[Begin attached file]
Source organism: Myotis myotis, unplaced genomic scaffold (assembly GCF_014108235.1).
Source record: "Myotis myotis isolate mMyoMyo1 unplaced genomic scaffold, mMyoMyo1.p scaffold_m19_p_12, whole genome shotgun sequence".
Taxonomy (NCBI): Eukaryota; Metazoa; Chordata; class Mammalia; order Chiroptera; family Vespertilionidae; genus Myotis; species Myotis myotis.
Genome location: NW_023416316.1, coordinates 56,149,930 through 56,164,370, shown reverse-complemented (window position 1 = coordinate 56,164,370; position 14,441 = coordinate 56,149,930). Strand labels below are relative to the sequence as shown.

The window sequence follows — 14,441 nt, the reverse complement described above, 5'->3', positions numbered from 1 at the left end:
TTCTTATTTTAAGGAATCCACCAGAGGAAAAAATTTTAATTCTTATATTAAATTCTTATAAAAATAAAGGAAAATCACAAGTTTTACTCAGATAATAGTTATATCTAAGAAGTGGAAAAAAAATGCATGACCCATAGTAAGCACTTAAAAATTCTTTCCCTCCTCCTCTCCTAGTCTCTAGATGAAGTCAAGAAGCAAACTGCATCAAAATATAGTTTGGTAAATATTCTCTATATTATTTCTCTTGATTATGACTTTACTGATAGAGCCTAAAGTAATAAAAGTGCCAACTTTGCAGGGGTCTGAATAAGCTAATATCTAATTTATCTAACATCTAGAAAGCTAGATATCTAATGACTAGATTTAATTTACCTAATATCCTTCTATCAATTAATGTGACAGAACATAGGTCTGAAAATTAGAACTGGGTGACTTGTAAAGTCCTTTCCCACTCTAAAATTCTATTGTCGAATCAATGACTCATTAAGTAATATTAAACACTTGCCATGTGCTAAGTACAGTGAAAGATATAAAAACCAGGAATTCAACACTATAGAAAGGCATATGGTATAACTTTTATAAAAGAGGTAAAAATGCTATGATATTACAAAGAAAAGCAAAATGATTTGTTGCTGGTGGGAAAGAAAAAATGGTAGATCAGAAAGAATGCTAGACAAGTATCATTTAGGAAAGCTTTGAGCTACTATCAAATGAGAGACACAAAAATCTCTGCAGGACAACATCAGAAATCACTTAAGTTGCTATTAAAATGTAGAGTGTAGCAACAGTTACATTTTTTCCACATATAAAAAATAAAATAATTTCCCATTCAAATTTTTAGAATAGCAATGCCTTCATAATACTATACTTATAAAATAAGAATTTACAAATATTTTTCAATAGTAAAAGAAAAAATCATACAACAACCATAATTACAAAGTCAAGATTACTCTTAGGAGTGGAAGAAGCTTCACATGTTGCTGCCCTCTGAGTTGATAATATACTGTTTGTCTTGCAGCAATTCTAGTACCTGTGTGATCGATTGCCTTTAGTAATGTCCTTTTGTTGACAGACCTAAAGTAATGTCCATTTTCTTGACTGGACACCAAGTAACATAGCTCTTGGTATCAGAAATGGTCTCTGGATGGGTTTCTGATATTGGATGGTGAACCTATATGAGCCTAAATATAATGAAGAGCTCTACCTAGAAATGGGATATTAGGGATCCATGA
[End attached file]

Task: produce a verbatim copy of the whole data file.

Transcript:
Source organism: Myotis myotis, unplaced genomic scaffold (assembly GCF_014108235.1).
Source record: "Myotis myotis isolate mMyoMyo1 unplaced genomic scaffold, mMyoMyo1.p scaffold_m19_p_12, whole genome shotgun sequence".
Taxonomy (NCBI): Eukaryota; Metazoa; Chordata; class Mammalia; order Chiroptera; family Vespertilionidae; genus Myotis; species Myotis myotis.
Genome location: NW_023416316.1, coordinates 56,149,930 through 56,164,370, shown reverse-complemented (window position 1 = coordinate 56,164,370; position 14,441 = coordinate 56,149,930). Strand labels below are relative to the sequence as shown.

The window sequence follows — 14,441 nt, the reverse complement described above, 5'->3', positions numbered from 1 at the left end:
TTCTTATTTTAAGGAATCCACCAGAGGAAAAAATTTTAATTCTTATATTAAATTCTTATAAAAATAAAGGAAAATCACAAGTTTTACTCAGATAATAGTTATATCTAAGAAGTGGAAAAAAAATGCATGACCCATAGTAAGCACTTAAAAATTCTTTCCCTCCTCCTCTCCTAGTCTCTAGATGAAGTCAAGAAGCAAACTGCATCAAAATATAGTTTGGTAAATATTCTCTATATTATTTCTCTTGATTATGACTTTACTGATAGAGCCTAAAGTAATAAAAGTGCCAACTTTGCAGGGGTCTGAATAAGCTAATATCTAATTTATCTAACATCTAGAAAGCTAGATATCTAATGACTAGATTTAATTTACCTAATATCCTTCTATCAATTAATGTGACAGAACATAGGTCTGAAAATTAGAACTGGGTGACTTGTAAAGTCCTTTCCCACTCTAAAATTCTATTGTCGAATCAATGACTCATTAAGTAATATTAAACACTTGCCATGTGCTAAGTACAGTGAAAGATATAAAAACCAGGAATTCAACACTATAGAAAGGCATATGGTATAACTTTTATAAAAGAGGTAAAAATGCTATGATATTACAAAGAAAAGCAAAATGATTTGTTGCTGGTGGGAAAGAAAAAATGGTAGATCAGAAAGAATGCTAGACAAGTATCATTTAGGAAAGCTTTGAGCTACTATCAAATGAGAGACACAAAAATCTCTGCAGGACAACATCAGAAATCACTTAAGTTGCTATTAAAATGTAGAGTGTAGCAACAGTTACATTTTTTCCACATATAAAAAATAAAATAATTTCCCATTCAAATTTTTAGAATAGCAATGCCTTCATAATACTATACTTATAAAATAAGAATTTACAAATATTTTTCAATAGTAAAAGAAAAAATCATACAACAACCATAATTACAAAGTCAAGATTACTCTTAGGAGTGGAAGAAGCTTCACATGTTGCTGCCCTCTGAGTTGATAATATACTGTTTGTCTTGCAGCAATTCTAGTACCTGTGTGATCGATTGCCTTTAGTAATGTCCTTTTGTTGACAGACCTAAAGTAATGTCCATTTTCTTGACTGGACACCAAGTAACATAGCTCTTGGTATCAGAAATGGTCTCTGGATGGGTTTCTGATATTGGATGGTGAACCTATATGAGCCTAAATATAATGAAGAGCTCTACCTAGAAATGGGATATTAGGGATCCATGA